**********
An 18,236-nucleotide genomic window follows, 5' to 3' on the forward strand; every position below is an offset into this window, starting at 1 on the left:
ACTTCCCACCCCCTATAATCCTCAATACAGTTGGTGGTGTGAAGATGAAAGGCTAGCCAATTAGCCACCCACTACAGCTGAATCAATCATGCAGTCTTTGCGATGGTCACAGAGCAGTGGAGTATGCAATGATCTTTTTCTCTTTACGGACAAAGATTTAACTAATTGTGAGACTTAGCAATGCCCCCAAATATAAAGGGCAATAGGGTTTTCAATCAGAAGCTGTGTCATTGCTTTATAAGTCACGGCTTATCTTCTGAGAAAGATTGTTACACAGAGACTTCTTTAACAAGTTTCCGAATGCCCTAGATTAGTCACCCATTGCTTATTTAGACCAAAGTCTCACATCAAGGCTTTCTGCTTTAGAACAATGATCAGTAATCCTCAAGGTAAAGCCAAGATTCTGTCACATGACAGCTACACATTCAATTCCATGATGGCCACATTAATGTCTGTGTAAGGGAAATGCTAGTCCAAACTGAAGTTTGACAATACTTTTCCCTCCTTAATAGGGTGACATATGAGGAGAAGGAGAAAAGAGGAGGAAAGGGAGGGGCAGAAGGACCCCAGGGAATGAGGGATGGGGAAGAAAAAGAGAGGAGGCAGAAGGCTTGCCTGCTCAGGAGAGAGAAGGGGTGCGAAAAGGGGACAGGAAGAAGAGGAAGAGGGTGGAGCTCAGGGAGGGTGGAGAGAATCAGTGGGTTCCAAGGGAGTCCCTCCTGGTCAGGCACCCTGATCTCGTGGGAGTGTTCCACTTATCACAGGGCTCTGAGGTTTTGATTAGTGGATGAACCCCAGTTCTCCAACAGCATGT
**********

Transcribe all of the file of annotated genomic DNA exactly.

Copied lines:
An 18,236-nucleotide genomic window follows, 5' to 3' on the forward strand; every position below is an offset into this window, starting at 1 on the left:
ACTTCCCACCCCCTATAATCCTCAATACAGTTGGTGGTGTGAAGATGAAAGGCTAGCCAATTAGCCACCCACTACAGCTGAATCAATCATGCAGTCTTTGCGATGGTCACAGAGCAGTGGAGTATGCAATGATCTTTTTCTCTTTACGGACAAAGATTTAACTAATTGTGAGACTTAGCAATGCCCCCAAATATAAAGGGCAATAGGGTTTTCAATCAGAAGCTGTGTCATTGCTTTATAAGTCACGGCTTATCTTCTGAGAAAGATTGTTACACAGAGACTTCTTTAACAAGTTTCCGAATGCCCTAGATTAGTCACCCATTGCTTATTTAGACCAAAGTCTCACATCAAGGCTTTCTGCTTTAGAACAATGATCAGTAATCCTCAAGGTAAAGCCAAGATTCTGTCACATGACAGCTACACATTCAATTCCATGATGGCCACATTAATGTCTGTGTAAGGGAAATGCTAGTCCAAACTGAAGTTTGACAATACTTTTCCCTCCTTAATAGGGTGACATATGAGGAGAAGGAGAAAAGAGGAGGAAAGGGAGGGGCAGAAGGACCCCAGGGAATGAGGGATGGGGAAGAAAAAGAGAGGAGGCAGAAGGCTTGCCTGCTCAGGAGAGAGAAGGGGTGCGAAAAGGGGACAGGAAGAAGAGGAAGAGGGTGGAGCTCAGGGAGGGTGGAGAGAATCAGTGGGTTCCAAGGGAGTCCCTCCTGGTCAGGCACCCTGATCTCGTGGGAGTGTTCCACTTATCACAGGGCTCTGAGGTTTTGATTAGTGGATGAACCCCAGTTCTCCAACAGCATGT